Diabetes is generally attributed to insulin deficiency, but it has become increasingly evident that glucagon excess accounts for many diabetic manifestations (1). In contrast to the consensus mechanisms by which hyperglycemia initiates insulin secretion, there are fundamentally different ideas regarding how glucagon release is stimulated by hypoglycemia. Current hypotheses fall into three categories. First, it is possible that glucose concentration is measured by extrapancreatic sensors that feed back information to glucagon-releasing α-cells via neurons (2,3). Second, since glucagon release is also regulated independently of neural coupling, glucose sensing may be accomplished within the pancreatic islets by β- and δ-cells that control the α-cells via paracrine release of inhibitory insulin (4), Zn2+ (5), γ-aminobutyric acid (6), or somatostatin (7). Third, there is evidence supporting intrinsic glucose sensing by α-cells. In this category, two hypotheses imply that glucose deficiency causes a depolarization with influx of Ca2+ that initiates glucagon secretion by providing less energy to the electrogenic Na+/K+ pump (8) or by activation of a depolarizing store-operated influx of Ca2+ when energy is insufficient to maintain Ca2+ in the endoplasmic reticulum (9,10). However, the most frequently cited hypothesis proposes that glucose deficit hyperpolarizes the α-cells, relieving a depolarization-induced inactivation of ion channels involved in action potential firing and glucagon release (11). AMP-activated protein kinase may also contribute to stimulation of glucagon secretion downstream of Ca2+ (12). Clarification of the mechanisms by which glucose regulates glucagon release should facilitate development of α-cell–centered therapies to improve glucose homeostasis in diabetes.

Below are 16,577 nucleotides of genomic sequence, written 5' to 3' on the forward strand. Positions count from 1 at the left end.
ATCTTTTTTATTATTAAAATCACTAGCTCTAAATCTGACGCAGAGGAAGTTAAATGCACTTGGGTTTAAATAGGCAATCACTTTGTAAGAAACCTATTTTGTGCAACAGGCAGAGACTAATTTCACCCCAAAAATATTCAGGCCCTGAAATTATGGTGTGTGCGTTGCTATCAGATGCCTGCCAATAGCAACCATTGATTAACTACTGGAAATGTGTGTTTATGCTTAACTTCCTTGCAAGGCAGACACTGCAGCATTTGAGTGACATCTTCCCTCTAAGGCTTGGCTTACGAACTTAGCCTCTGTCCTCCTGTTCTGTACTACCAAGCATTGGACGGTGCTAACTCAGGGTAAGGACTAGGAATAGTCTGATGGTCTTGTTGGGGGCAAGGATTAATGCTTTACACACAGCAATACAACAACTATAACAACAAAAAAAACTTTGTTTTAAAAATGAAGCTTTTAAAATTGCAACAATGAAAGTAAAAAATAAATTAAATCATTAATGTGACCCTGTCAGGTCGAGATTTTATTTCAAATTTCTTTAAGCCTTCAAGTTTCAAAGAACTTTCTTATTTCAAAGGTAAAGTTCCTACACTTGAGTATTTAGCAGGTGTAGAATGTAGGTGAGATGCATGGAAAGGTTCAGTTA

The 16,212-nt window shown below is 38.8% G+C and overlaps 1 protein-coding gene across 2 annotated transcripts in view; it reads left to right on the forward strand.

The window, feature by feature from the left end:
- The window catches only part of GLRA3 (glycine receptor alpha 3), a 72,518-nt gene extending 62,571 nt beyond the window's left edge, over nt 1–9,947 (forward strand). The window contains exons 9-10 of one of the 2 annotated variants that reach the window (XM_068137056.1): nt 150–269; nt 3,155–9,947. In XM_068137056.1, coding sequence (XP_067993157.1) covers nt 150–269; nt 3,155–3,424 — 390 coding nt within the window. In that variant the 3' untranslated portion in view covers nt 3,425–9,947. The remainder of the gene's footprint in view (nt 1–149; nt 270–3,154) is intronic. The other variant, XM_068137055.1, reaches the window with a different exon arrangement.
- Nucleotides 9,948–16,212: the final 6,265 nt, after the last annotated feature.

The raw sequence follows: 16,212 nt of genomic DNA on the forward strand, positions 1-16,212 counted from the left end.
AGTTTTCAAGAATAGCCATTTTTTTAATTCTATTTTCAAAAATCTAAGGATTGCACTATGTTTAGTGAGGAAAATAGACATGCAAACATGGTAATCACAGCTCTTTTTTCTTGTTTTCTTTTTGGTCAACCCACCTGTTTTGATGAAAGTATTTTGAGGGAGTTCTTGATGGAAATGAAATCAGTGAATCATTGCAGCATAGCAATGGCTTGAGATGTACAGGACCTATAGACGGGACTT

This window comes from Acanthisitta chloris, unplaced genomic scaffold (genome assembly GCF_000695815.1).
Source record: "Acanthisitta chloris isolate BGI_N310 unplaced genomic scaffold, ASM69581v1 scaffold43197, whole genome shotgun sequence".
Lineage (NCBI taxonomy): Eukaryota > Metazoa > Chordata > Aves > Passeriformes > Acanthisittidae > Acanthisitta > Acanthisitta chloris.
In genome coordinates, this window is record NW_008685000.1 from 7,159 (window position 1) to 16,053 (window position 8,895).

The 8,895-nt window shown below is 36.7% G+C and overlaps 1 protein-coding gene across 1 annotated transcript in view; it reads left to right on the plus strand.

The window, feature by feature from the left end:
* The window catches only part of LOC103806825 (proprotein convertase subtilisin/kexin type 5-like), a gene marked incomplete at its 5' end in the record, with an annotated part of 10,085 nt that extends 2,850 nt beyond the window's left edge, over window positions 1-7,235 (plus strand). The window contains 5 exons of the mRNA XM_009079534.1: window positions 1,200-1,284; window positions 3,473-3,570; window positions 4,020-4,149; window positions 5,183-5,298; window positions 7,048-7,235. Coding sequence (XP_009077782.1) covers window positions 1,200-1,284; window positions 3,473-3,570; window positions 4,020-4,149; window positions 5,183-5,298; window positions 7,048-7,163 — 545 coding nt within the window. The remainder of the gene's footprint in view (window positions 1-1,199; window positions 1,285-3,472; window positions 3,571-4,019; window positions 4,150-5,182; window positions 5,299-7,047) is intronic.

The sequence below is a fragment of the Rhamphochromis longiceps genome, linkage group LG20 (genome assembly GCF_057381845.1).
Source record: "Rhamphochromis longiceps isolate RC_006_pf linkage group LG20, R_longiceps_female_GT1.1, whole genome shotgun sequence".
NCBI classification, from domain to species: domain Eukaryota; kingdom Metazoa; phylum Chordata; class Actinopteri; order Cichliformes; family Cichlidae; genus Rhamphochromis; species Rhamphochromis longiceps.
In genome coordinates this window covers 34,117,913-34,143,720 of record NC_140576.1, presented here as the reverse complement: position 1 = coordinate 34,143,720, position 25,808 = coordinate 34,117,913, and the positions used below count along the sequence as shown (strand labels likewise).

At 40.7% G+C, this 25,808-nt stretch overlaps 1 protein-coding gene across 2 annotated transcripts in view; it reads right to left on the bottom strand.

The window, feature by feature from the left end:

The ATP-sensitive K+ (KATP) channel has been implicated in detecting glucose-induced generation of ATP in most models of glucose sensing except those with intrinsic α-cell sensing by the Na+/K+ pump (8), the sarco(endo)plasmatic Ca2+ ATPase (SERCA) (9,10) or AMP-activated protein kinase (12). Using three different genetically modified mouse strains elegantly combined with pharmacological tools, Cheng-Xue et al. (13) provide convincing evidence in this issue of Diabetes that glucose can regulate glucagon secretion independently of KATP channels, somatostatin, and Zn2+.

Because glucose inhibition of glucagon secretion from mouse islets is maximal at 7 mmol/L—the threshold for stimulation of insulin release (10,14)—it seems unlikely that β-cell factors should mediate inhibition in the 0–7 mmol/L glucose range. Cheng-Xue et al. confirm this idea, and also argue against a role of Zn2+ at 10 mmol/L glucose. This concentration consequently inhibited glucagon secretion equally from control islets and those lacking the Zn2+-accumulating transporter in the secretory granules. Somatostatin is a stronger paracrine candidate because its secretion is stimulated by the low glucose concentrations that inhibit glucagon release (10). However, Cheng-Xue et al. found that glucose-inhibited glucagon secretion was not diminished in islets from somatostatin knockout mice or after blocking somatostatin signaling with pertussis toxin, findings that were consistent with previous data (10,15). Instead, these studies showed that endogenous somatostatin has a tonic inhibitory effect but does not mediate glucose inhibition.